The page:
> but I imagine that most exploits aren't just a magic byte sequence you send to the victim

Its not, and its not like you can just replay those very same bytes, but its not magic, it all has a meaning and a purpose. While its not easy, you can work out plenty from logs. The entire exploit necessarily is there, things will change, but all the instructions[0] that get injected to do later stages necessarily needs to be sent, or the instructions to generate/cause them.

Its not an easy skill, but its not unheard of.

[0] I'm simplifying a bit to avoid getting into various code execution techniques

>The only reason people go underground to sell exploits is for the money.

Not reputation? Not the thrill of it? Not hatred of Apple? Not plain maliciousness?

Some amount of money will likely be able to buyout those reasons, but that isn't guaranteed and all of those reasons are still reasons.

I don't know anyone who hates apple that much. This way, you still get the reputation and thrill. The only people left are malicious actors, like state sponsored attacks.

> I'd imagine this is to combat marketplaces like Zerodium

Zerodium already pays double what Apple does. Where's the incentive?

There is no question on the legality of accepting money from Apple. Accepting money from Zerodium comes with some risk for some people.


I think it transcends PR stunt if it actually changes the market for vulnerabilities. $1mil for kernel hacks and 100k for app interactions is just being price competitive with the market.

Before this, some people complained that Apple’s bug bounty rewards were too low. Now they’re higher and a different set of people are complaining that they only did it for PR. It seems like a bit of a “damned if you do, damned if you don’t” scenario.

It’s true that Apple pins its rewards to specific outcomes, but I think a lot of bug bounty programs do something like this. For instance, Google’s top bounty for Android ($200k) is only awarded if you can provide an exploit compromises that the trusted execution environment (see https://www.google.com/about/appsecurity/android-rewards/).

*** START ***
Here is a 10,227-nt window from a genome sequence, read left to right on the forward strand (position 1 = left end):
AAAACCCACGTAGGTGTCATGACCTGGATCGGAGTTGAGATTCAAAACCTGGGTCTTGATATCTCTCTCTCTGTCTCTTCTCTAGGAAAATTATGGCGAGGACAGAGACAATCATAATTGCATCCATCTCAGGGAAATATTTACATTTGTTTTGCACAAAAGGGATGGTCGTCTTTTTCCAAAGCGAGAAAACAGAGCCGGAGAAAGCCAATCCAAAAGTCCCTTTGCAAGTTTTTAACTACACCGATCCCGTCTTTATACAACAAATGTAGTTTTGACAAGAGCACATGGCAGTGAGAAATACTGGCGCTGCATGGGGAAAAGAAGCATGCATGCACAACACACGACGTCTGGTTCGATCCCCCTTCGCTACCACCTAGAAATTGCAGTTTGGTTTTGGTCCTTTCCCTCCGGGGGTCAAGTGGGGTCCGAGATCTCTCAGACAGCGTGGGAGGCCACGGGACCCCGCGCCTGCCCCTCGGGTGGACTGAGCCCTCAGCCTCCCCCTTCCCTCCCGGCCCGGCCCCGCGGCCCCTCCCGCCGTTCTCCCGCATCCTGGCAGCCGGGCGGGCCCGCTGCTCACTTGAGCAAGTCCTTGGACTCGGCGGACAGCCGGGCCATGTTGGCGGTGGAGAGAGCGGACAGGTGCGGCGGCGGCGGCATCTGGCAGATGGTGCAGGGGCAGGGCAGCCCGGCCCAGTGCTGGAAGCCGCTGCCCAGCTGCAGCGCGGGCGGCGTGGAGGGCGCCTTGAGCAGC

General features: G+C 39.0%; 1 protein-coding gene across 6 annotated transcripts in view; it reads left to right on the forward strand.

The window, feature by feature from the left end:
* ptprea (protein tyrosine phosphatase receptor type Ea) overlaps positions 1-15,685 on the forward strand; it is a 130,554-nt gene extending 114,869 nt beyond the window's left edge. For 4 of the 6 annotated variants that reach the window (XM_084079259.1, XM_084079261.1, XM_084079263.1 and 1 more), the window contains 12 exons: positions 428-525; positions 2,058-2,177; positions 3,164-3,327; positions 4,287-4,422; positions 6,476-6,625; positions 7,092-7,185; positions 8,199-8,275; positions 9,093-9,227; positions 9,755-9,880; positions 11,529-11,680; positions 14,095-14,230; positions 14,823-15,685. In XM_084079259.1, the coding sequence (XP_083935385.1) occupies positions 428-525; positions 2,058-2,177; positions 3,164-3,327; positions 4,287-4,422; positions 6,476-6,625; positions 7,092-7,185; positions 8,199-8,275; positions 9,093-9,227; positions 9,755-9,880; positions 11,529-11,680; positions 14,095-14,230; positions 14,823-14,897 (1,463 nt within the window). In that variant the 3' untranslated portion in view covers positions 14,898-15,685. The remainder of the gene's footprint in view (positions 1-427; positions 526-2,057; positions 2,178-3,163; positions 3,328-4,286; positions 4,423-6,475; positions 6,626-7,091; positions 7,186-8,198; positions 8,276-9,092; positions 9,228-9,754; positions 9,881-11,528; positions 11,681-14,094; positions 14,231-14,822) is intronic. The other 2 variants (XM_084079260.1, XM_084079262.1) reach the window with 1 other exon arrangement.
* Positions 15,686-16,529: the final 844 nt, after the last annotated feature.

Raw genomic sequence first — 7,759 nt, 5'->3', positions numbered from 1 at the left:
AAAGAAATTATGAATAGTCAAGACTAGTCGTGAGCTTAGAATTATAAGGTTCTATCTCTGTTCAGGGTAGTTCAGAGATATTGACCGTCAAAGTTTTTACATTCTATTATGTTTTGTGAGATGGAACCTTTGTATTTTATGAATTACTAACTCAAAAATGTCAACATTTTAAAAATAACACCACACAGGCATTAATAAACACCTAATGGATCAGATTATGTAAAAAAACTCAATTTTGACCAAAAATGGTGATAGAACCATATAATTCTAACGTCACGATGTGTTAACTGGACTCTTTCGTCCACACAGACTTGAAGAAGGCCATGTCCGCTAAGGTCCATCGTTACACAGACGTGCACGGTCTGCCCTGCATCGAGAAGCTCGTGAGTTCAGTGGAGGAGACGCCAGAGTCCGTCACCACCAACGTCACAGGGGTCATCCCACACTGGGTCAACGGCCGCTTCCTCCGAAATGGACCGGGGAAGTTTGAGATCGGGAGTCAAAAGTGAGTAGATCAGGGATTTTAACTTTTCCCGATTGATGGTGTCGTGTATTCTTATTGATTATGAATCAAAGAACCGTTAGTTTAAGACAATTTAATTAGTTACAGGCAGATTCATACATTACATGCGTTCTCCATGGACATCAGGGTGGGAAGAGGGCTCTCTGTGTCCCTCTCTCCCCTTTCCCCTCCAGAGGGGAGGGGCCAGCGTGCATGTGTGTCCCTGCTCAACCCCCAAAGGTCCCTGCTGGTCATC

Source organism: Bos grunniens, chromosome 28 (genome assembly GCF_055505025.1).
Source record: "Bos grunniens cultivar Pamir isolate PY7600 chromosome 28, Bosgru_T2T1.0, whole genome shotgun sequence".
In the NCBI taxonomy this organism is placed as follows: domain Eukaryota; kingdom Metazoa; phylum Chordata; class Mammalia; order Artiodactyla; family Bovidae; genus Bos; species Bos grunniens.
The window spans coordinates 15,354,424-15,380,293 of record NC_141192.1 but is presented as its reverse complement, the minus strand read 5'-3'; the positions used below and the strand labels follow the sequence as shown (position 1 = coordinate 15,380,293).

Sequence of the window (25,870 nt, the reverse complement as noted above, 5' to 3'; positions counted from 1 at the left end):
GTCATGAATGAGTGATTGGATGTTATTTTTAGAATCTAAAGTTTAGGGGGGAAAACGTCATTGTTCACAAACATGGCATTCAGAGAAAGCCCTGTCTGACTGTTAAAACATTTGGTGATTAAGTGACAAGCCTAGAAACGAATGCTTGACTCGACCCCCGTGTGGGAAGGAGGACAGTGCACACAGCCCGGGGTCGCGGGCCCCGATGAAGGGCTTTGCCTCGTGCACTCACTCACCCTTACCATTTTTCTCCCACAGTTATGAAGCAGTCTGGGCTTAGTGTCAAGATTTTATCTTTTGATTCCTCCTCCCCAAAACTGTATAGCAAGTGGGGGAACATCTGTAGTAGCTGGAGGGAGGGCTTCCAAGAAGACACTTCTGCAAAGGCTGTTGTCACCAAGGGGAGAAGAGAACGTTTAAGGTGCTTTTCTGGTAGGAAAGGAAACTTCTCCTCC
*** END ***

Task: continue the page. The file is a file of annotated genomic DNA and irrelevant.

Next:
Does it really matter if it's for PR or not? It seems to me like Apple is hitting two birds with one stone.

I don't think it's a PR stunt. The typical layperson doesn't know what's a kernel, so the difference between a drive-by kernel exploit and an app exploit couldn't easily be summarized and made understood. Yes a layperson will understand the difference after you give them a five-minute primer of operating system theory, but in this age of social media who still has the attention span to sit through that, if their interest isn't in computer science?

So to me, this isn't a PR stunt. It's a necessary "dumbing down" we see all too often. It's no different from journalists digesting and simplifying the content of an advancement in biology or physics.

> I don't think it's a PR stunt.

I don't get this it is either A or B reasoning. Why can't it be also a PR stunt? Or also contain PR?

PR stunt implies that it was cooked up by PR people as something to be in the media. It’s either that or it’s not.

If a company wants to do something and PR gets involved and makes sure the messaging is good, that’s not a PR “stunt” anymore.

A stunt is a trick.

It could be explained to people ... But look at the titles that the press is putting out.

> Is not Apple's move mostly a PR stunt? Standard people will read "The iPhone is so secure that Apple is willing to pays $1M for somebody that find a security vulnerability."